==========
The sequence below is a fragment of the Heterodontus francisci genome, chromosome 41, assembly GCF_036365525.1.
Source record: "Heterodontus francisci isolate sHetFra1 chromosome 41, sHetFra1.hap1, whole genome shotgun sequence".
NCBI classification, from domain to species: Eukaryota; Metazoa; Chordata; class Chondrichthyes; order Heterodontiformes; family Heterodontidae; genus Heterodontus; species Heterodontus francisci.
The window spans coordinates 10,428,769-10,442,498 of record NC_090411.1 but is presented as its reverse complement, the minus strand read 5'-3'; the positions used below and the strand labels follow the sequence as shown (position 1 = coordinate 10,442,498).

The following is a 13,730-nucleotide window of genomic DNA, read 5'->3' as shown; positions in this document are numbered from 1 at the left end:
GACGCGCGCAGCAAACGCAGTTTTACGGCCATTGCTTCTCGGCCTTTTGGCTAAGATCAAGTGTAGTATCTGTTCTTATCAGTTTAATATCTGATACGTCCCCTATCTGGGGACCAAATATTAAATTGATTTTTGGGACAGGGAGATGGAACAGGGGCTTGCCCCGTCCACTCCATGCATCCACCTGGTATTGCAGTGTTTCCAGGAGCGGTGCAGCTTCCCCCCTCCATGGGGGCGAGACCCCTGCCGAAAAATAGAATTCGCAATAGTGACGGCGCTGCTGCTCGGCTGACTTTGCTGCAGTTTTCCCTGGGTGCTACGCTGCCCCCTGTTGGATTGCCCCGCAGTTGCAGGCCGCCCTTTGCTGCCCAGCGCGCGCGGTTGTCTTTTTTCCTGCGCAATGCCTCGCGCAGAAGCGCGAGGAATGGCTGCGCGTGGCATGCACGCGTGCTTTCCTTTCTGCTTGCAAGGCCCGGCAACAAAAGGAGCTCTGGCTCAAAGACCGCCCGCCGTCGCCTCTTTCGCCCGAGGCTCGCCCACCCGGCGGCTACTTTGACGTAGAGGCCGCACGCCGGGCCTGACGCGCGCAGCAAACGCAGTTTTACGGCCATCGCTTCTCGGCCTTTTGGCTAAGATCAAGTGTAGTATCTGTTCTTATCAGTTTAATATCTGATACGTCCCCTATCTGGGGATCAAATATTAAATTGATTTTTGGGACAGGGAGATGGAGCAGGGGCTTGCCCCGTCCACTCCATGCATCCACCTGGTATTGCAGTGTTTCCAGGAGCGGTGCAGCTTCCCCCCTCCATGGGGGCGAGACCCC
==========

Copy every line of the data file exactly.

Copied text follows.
The sequence below is a fragment of the Heterodontus francisci genome, chromosome 41, assembly GCF_036365525.1.
Source record: "Heterodontus francisci isolate sHetFra1 chromosome 41, sHetFra1.hap1, whole genome shotgun sequence".
NCBI classification, from domain to species: Eukaryota; Metazoa; Chordata; class Chondrichthyes; order Heterodontiformes; family Heterodontidae; genus Heterodontus; species Heterodontus francisci.
The window spans coordinates 10,428,769-10,442,498 of record NC_090411.1 but is presented as its reverse complement, the minus strand read 5'-3'; the positions used below and the strand labels follow the sequence as shown (position 1 = coordinate 10,442,498).

The following is a 13,730-nucleotide window of genomic DNA, read 5'->3' as shown; positions in this document are numbered from 1 at the left end:
GACGCGCGCAGCAAACGCAGTTTTACGGCCATTGCTTCTCGGCCTTTTGGCTAAGATCAAGTGTAGTATCTGTTCTTATCAGTTTAATATCTGATACGTCCCCTATCTGGGGACCAAATATTAAATTGATTTTTGGGACAGGGAGATGGAACAGGGGCTTGCCCCGTCCACTCCATGCATCCACCTGGTATTGCAGTGTTTCCAGGAGCGGTGCAGCTTCCCCCCTCCATGGGGGCGAGACCCCTGCCGAAAAATAGAATTCGCAATAGTGACGGCGCTGCTGCTCGGCTGACTTTGCTGCAGTTTTCCCTGGGTGCTACGCTGCCCCCTGTTGGATTGCCCCGCAGTTGCAGGCCGCCCTTTGCTGCCCAGCGCGCGCGGTTGTCTTTTTTCCTGCGCAATGCCTCGCGCAGAAGCGCGAGGAATGGCTGCGCGTGGCATGCACGCGTGCTTTCCTTTCTGCTTGCAAGGCCCGGCAACAAAAGGAGCTCTGGCTCAAAGACCGCCCGCCGTCGCCTCTTTCGCCCGAGGCTCGCCCACCCGGCGGCTACTTTGACGTAGAGGCCGCACGCCGGGCCTGACGCGCGCAGCAAACGCAGTTTTACGGCCATCGCTTCTCGGCCTTTTGGCTAAGATCAAGTGTAGTATCTGTTCTTATCAGTTTAATATCTGATACGTCCCCTATCTGGGGATCAAATATTAAATTGATTTTTGGGACAGGGAGATGGAGCAGGGGCTTGCCCCGTCCACTCCATGCATCCACCTGGTATTGCAGTGTTTCCAGGAGCGGTGCAGCTTCCCCCCTCCATGGGGGCGAGACCCC